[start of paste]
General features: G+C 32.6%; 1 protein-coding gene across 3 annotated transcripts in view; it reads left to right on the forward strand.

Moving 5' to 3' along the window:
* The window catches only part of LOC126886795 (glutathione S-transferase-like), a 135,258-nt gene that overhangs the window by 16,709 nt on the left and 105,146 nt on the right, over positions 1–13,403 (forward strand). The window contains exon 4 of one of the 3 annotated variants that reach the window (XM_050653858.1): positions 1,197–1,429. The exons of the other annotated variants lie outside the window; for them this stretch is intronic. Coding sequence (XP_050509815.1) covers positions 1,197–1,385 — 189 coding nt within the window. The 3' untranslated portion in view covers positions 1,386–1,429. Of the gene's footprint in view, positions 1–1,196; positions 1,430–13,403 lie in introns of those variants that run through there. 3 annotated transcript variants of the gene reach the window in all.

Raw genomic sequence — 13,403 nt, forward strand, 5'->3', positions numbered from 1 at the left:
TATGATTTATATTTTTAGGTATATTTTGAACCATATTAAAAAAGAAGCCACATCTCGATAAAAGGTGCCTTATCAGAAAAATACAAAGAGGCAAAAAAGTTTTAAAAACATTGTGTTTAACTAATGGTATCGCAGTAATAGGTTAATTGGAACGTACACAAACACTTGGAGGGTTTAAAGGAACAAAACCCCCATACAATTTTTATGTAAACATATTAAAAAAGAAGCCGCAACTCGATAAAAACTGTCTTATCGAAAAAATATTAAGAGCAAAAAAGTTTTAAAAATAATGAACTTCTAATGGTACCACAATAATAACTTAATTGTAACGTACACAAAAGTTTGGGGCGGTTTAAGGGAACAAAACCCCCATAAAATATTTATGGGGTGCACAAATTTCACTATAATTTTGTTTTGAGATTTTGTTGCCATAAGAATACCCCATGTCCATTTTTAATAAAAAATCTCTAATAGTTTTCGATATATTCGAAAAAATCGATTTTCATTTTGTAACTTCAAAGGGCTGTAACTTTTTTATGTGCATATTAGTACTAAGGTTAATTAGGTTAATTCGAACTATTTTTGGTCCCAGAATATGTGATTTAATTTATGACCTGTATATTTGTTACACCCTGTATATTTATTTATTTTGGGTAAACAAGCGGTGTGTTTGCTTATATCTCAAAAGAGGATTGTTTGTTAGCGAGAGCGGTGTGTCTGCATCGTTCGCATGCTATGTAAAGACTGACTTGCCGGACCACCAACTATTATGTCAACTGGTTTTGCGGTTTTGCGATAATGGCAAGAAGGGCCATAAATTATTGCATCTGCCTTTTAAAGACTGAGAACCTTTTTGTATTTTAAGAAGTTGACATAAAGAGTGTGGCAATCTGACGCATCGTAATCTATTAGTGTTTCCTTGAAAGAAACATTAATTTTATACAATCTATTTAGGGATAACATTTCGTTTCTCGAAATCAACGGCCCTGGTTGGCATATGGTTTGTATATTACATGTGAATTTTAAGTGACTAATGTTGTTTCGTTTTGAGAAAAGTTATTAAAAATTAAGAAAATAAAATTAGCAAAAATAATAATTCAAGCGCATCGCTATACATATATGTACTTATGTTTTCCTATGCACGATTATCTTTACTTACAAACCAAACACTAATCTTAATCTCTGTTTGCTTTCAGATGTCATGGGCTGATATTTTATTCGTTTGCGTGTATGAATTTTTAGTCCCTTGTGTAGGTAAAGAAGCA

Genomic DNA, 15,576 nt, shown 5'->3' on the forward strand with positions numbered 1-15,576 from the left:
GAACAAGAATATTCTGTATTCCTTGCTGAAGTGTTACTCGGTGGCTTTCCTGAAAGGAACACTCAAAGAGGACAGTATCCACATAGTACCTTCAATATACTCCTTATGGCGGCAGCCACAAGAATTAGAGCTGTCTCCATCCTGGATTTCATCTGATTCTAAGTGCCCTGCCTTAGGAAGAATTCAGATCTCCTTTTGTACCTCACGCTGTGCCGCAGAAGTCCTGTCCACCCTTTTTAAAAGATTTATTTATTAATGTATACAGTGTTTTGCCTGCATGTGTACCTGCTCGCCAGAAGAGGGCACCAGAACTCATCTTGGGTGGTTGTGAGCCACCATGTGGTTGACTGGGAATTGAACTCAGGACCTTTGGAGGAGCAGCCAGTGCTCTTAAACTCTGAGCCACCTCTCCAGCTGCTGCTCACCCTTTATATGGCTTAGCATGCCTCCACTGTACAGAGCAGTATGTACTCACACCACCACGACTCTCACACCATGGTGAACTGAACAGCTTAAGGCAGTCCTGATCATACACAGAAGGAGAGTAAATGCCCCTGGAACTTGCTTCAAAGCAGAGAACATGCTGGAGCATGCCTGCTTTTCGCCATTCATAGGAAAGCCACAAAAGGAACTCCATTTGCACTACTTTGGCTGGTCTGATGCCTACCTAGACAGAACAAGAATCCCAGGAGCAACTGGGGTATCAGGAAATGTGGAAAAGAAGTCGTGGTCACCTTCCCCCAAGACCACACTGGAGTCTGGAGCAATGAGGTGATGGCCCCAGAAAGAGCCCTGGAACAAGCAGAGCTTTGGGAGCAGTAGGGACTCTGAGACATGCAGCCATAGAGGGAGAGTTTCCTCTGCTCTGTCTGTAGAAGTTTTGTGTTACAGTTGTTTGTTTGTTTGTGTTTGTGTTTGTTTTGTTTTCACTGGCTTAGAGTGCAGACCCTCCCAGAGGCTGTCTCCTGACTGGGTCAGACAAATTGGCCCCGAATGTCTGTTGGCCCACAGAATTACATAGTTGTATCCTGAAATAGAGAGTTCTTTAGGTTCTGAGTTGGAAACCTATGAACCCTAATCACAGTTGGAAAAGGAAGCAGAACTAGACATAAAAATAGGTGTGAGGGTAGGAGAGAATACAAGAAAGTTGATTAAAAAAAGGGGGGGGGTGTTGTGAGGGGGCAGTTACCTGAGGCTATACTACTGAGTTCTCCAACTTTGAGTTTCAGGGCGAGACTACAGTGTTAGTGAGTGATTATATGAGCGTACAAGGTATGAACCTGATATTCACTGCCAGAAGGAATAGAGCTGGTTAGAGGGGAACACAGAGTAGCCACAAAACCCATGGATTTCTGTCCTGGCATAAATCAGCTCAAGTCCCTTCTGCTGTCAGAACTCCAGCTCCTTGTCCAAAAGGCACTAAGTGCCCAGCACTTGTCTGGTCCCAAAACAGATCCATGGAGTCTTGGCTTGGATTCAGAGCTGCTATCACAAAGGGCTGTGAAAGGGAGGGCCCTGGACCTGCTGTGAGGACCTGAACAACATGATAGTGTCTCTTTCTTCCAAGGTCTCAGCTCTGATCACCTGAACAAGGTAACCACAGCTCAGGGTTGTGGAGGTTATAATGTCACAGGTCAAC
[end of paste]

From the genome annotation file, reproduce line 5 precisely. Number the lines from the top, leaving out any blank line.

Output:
TATGATTTATATTTTTAGGTATATTTTGAACCATATTAAAAAAGAAGCCACATCTCGATAAAAGGTGCCTTATCAGAAAAATACAAAGAGGCAAAAAAGTTTTAAAAACATTGTGTTTAACTAATGGTATCGCAGTAATAGGTTAATTGGAACGTACACAAACACTTGGAGGGTTTAAAGGAACAAAACCCCCATACAATTTTTATGTAAACATATTAAAAAAGAAGCCGCAACTCGATAAAAACTGTCTTATCGAAAAAATATTAAGAGCAAAAAAGTTTTAAAAATAATGAACTTCTAATGGTACCACAATAATAACTTAATTGTAACGTACACAAAAGTTTGGGGCGGTTTAAGGGAACAAAACCCCCATAAAATATTTATGGGGTGCACAAATTTCACTATAATTTTGTTTTGAGATTTTGTTGCCATAAGAATACCCCATGTCCATTTTTAATAAAAAATCTCTAATAGTTTTCGATATATTCGAAAAAATCGATTTTCATTTTGTAACTTCAAAGGGCTGTAACTTTTTTATGTGCATATTAGTACTAAGGTTAATTAGGTTAATTCGAACTATTTTTGGTCCCAGAATATGTGATTTAATTTATGACCTGTATATTTGTTACACCCTGTATATTTATTTATTTTGGGTAAACAAGCGGTGTGTTTGCTTATATCTCAAAAGAGGATTGTTTGTTAGCGAGAGCGGTGTGTCTGCATCGTTCGCATGCTATGTAAAGACTGACTTGCCGGACCACCAACTATTATGTCAACTGGTTTTGCGGTTTTGCGATAATGGCAAGAAGGGCCATAAATTATTGCATCTGCCTTTTAAAGACTGAGAACCTTTTTGTATTTTAAGAAGTTGACATAAAGAGTGTGGCAATCTGACGCATCGTAATCTATTAGTGTTTCCTTGAAAGAAACATTAATTTTATACAATCTATTTAGGGATAACATTTCGTTTCTCGAAATCAACGGCCCTGGTTGGCATATGGTTTGTATATTACATGTGAATTTTAAGTGACTAATGTTGTTTCGTTTTGAGAAAAGTTATTAAAAATTAAGAAAATAAAATTAGCAAAAATAATAATTCAAGCGCATCGCTATACATATATGTACTTATGTTTTCCTATGCACGATTATCTTTACTTACAAACCAAACACTAATCTTAATCTCTGTTTGCTTTCAGATGTCATGGGCTGATATTTTATTCGTTTGCGTGTATGAATTTTTAGTCCCTTGTGTAGGTAAAGAAGCA